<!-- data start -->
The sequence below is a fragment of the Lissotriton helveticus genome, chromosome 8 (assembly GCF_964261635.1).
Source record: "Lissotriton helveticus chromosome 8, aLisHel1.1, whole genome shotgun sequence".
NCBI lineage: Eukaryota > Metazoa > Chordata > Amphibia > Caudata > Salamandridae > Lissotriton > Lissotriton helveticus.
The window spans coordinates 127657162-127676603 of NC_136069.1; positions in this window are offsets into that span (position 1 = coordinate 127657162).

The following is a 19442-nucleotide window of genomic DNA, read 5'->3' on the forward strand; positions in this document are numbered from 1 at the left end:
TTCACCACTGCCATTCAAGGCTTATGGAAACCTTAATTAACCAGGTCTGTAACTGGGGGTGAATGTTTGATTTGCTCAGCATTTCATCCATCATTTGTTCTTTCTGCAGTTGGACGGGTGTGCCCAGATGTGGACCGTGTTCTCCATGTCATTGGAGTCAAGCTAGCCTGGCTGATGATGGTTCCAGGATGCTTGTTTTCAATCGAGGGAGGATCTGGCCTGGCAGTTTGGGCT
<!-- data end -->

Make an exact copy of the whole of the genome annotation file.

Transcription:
The sequence below is a fragment of the Lissotriton helveticus genome, chromosome 8 (assembly GCF_964261635.1).
Source record: "Lissotriton helveticus chromosome 8, aLisHel1.1, whole genome shotgun sequence".
NCBI lineage: Eukaryota > Metazoa > Chordata > Amphibia > Caudata > Salamandridae > Lissotriton > Lissotriton helveticus.
The window spans coordinates 127657162-127676603 of NC_136069.1; positions in this window are offsets into that span (position 1 = coordinate 127657162).

The following is a 19442-nucleotide window of genomic DNA, read 5'->3' on the forward strand; positions in this document are numbered from 1 at the left end:
TTCACCACTGCCATTCAAGGCTTATGGAAACCTTAATTAACCAGGTCTGTAACTGGGGGTGAATGTTTGATTTGCTCAGCATTTCATCCATCATTTGTTCTTTCTGCAGTTGGACGGGTGTGCCCAGATGTGGACCGTGTTCTCCATGTCATTGGAGTCAAGCTAGCCTGGCTGATGATGGTTCCAGGATGCTTGTTTTCAATCGAGGGAGGATCTGGCCTGGCAGTTTGGGCT